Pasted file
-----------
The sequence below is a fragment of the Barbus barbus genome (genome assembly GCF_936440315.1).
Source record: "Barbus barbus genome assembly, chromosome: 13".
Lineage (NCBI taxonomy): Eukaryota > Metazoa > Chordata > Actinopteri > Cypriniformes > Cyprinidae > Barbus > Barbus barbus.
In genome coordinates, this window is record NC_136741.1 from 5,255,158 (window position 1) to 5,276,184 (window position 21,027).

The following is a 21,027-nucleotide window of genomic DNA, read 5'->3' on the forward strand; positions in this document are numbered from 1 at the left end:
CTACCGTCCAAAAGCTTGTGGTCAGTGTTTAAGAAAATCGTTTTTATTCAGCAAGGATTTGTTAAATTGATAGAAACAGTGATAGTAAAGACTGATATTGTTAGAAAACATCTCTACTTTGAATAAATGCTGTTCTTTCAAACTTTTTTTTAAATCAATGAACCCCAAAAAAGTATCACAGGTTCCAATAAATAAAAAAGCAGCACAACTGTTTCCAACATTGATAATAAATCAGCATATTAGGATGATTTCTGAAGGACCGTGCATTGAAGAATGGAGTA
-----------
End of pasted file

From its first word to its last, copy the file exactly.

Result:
The sequence below is a fragment of the Barbus barbus genome (genome assembly GCF_936440315.1).
Source record: "Barbus barbus genome assembly, chromosome: 13".
Lineage (NCBI taxonomy): Eukaryota > Metazoa > Chordata > Actinopteri > Cypriniformes > Cyprinidae > Barbus > Barbus barbus.
In genome coordinates, this window is record NC_136741.1 from 5,255,158 (window position 1) to 5,276,184 (window position 21,027).

The following is a 21,027-nucleotide window of genomic DNA, read 5'->3' on the forward strand; positions in this document are numbered from 1 at the left end:
CTACCGTCCAAAAGCTTGTGGTCAGTGTTTAAGAAAATCGTTTTTATTCAGCAAGGATTTGTTAAATTGATAGAAACAGTGATAGTAAAGACTGATATTGTTAGAAAACATCTCTACTTTGAATAAATGCTGTTCTTTCAAACTTTTTTTTAAATCAATGAACCCCAAAAAAGTATCACAGGTTCCAATAAATAAAAAAGCAGCACAACTGTTTCCAACATTGATAATAAATCAGCATATTAGGATGATTTCTGAAGGACCGTGCATTGAAGAATGGAGTA